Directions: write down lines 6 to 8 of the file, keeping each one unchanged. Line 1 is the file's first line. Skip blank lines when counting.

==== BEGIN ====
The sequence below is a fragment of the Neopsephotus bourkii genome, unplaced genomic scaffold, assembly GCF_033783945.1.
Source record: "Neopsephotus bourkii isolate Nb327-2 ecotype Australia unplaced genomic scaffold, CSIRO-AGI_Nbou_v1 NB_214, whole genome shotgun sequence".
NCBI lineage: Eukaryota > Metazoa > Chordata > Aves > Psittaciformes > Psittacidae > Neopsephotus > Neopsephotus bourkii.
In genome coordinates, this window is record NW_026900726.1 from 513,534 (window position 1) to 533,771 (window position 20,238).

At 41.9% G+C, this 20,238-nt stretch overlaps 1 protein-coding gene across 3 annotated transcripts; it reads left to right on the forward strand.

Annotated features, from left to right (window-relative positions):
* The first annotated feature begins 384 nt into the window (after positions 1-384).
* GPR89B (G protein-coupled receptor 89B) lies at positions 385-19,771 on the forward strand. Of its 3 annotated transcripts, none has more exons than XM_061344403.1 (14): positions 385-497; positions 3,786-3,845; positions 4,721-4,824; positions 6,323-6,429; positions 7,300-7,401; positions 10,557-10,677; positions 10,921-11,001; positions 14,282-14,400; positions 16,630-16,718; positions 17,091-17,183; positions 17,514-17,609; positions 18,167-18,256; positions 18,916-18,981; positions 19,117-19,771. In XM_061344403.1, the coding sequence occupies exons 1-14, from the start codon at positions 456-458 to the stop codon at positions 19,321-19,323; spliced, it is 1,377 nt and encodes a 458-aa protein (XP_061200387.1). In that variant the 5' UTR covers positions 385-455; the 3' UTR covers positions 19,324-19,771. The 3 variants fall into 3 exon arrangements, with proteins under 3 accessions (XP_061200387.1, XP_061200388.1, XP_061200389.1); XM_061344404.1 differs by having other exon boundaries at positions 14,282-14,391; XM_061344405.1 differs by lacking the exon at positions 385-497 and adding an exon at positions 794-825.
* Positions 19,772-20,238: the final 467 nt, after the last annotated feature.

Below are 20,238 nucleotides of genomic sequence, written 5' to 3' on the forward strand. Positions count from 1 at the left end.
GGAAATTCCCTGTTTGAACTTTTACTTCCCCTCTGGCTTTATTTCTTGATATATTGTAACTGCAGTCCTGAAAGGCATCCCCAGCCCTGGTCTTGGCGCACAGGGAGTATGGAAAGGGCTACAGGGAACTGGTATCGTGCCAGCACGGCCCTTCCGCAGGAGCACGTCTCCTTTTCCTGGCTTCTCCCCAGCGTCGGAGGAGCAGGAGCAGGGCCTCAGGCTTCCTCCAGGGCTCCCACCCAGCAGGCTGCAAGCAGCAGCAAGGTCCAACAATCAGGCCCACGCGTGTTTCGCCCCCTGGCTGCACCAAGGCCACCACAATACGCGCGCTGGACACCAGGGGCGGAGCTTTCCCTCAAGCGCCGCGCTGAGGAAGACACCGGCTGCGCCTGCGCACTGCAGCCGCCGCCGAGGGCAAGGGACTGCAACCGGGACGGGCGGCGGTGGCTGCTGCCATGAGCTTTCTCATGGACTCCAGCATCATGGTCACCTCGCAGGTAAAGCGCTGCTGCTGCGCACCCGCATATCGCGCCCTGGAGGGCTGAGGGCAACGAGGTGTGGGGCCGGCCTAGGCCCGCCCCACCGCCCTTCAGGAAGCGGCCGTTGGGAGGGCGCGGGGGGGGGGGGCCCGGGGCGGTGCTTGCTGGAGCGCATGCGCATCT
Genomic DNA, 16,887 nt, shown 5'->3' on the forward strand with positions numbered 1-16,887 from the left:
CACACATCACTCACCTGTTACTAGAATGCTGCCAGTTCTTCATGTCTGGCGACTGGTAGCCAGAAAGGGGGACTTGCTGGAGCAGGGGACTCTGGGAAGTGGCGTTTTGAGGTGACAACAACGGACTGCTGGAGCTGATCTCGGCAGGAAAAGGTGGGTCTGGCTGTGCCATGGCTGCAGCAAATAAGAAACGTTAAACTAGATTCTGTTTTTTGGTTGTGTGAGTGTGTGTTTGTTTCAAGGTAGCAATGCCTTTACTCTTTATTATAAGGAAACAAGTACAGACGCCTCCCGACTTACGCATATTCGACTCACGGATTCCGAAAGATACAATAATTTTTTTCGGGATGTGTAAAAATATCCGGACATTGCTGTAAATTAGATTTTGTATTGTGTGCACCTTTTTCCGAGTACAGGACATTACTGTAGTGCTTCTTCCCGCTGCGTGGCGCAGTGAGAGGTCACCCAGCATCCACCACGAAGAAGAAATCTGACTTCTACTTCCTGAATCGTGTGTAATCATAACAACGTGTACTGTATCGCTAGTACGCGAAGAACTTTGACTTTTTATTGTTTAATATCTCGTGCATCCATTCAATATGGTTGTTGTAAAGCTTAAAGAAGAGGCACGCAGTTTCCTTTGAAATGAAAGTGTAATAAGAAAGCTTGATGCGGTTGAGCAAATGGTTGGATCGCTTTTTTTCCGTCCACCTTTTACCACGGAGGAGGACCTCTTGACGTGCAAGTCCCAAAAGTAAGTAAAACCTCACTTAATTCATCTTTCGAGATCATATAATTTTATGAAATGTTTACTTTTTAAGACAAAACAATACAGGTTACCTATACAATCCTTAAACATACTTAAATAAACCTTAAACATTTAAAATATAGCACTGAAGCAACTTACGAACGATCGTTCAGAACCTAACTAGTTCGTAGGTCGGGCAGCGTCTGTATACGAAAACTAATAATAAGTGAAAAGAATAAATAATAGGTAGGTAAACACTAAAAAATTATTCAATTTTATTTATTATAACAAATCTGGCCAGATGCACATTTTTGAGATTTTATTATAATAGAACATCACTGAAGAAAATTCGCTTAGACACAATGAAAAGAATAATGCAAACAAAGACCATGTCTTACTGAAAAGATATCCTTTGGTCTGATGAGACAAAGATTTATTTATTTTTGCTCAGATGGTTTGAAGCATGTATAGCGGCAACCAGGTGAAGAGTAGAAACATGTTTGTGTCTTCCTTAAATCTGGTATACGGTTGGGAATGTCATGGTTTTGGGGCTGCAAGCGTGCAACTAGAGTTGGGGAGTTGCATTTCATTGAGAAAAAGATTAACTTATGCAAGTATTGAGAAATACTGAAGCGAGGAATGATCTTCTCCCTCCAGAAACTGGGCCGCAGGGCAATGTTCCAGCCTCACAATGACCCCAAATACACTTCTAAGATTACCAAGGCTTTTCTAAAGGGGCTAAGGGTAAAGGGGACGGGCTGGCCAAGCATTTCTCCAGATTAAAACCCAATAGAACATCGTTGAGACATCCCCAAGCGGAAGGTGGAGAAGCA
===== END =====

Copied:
Annotated features, from left to right (window-relative positions):
* The first annotated feature begins 384 nt into the window (after positions 1-384).
* GPR89B (G protein-coupled receptor 89B) lies at positions 385-19,771 on the forward strand. Of its 3 annotated transcripts, none has more exons than XM_061344403.1 (14): positions 385-497; positions 3,786-3,845; positions 4,721-4,824; positions 6,323-6,429; positions 7,300-7,401; positions 10,557-10,677; positions 10,921-11,001; positions 14,282-14,400; positions 16,630-16,718; positions 17,091-17,183; positions 17,514-17,609; positions 18,167-18,256; positions 18,916-18,981; positions 19,117-19,771. In XM_061344403.1, the coding sequence occupies exons 1-14, from the start codon at positions 456-458 to the stop codon at positions 19,321-19,323; spliced, it is 1,377 nt and encodes a 458-aa protein (XP_061200387.1). In that variant the 5' UTR covers positions 385-455; the 3' UTR covers positions 19,324-19,771. The 3 variants fall into 3 exon arrangements, with proteins under 3 accessions (XP_061200387.1, XP_061200388.1, XP_061200389.1); XM_061344404.1 differs by having other exon boundaries at positions 14,282-14,391; XM_061344405.1 differs by lacking the exon at positions 385-497 and adding an exon at positions 794-825.